Overcoming ‘vaccine hesitancy’ can reduce the global spread of measles infection
With a 30% increase in measles cases worldwide in 2018, the World Health Organization, in January 2019, included ‘vaccine hesitancy’ as one of the 10 threats to global health this year. The threat from vaccine hesitancy, which is defined as the “reluctance or refusal to vaccinate despite the availability of vaccines”, only appears to have grown more dangerous to public health. After a surge in measles cases in 2018, there have been around 3,65,000 measles cases reported from 182 countries in the first six months of 2019. The biggest increase, of 900% in the first six months this year compared with the same period last year, has been from the WHO African region, with the Democratic Republic of the Congo, Madagascar and Nigeria accounting for most cases. There has been a sharp increase in the WHO European region too with 90,000 cases recorded in the first six months — more than the numbers recorded for the whole of 2018. The infection spread in the European region has been unprecedented in recent years — 1,74,000 cases from 49 of the 53 countries between January 2018 and June 2019. Last month the U.K., Greece, the Czech Republic and Albania lost their measles elimination status.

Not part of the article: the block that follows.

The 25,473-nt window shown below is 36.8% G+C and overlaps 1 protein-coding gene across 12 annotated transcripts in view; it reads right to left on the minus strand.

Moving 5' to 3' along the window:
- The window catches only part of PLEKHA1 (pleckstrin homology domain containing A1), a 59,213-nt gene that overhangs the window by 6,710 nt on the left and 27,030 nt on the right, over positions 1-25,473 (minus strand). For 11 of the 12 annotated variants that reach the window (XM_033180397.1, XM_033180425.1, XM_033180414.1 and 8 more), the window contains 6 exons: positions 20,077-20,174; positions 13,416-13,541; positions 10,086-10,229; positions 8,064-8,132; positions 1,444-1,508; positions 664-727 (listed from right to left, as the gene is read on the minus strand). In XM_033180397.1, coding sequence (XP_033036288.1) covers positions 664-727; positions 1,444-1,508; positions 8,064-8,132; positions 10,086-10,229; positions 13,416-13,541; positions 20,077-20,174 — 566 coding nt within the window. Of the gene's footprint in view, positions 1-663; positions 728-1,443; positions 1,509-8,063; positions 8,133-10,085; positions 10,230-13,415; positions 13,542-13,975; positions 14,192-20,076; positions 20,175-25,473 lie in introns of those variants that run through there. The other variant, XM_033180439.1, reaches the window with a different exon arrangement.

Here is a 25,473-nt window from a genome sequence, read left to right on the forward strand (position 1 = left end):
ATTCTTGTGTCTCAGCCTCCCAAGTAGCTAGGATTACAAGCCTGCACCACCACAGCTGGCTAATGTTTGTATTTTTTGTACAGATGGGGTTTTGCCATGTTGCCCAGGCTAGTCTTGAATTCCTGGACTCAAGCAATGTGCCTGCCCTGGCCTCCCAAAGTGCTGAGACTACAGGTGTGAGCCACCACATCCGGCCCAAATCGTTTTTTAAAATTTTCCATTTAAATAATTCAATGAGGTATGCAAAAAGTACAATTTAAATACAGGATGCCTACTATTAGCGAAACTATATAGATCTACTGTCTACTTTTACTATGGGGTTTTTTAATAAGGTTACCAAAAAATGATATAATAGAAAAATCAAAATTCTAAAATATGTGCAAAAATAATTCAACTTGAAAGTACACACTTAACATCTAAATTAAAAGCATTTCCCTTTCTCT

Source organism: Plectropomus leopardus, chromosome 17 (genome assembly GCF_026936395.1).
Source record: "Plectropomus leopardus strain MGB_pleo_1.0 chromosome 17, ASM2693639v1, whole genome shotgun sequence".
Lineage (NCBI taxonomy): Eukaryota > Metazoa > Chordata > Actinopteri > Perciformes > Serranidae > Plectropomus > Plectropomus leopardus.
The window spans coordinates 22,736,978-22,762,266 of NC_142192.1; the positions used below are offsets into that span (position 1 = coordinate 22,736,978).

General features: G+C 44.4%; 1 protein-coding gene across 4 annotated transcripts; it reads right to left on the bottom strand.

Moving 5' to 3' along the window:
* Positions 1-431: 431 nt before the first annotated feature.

A 2018 report on vaccine confidence among the European Union member states shows why vaccine coverage has not been increasing in the European region to reach over 90% to offer protection even to those not vaccinated. It found younger people (18-34 years) and those with less education are less likely to agree that the measles, mumps, and rubella (MMR) vaccine is safe. According to a March 2019 report, only 52% respondents from 28 EU member states agree that vaccines are definitely effective in preventing diseases, while 33% felt they were probably effective. More alarming is that 48% of the respondents believed that vaccines cause serious side effects and 38% think vaccines actually cause the disease that they are supposed to protect against. A striking similarity was seen in India too. A 2018 study found low awareness to be the main reason why 45% of children missed different vaccinations in 121 Indian districts that have higher rates of unimmunised children. While 24% did not get vaccinated due to apprehension about adverse effects, 11% were reluctant to get immunised for reasons other than fear of adverse effects. Thus, much work remains to be done to address misinformation. With social media playing a crucial role in spreading vaccine disinformation, the commitment by Facebook to “reduce distribution” of vaccine misinformation will be helpful in winning the war against vaccine deniers. Measles vaccine not only provides lifelong protection against the virus but also reduces mortality from other childhood infections. This is because measles viruses kill immune cells, leaving the child vulnerable to infectious diseases for two to three years.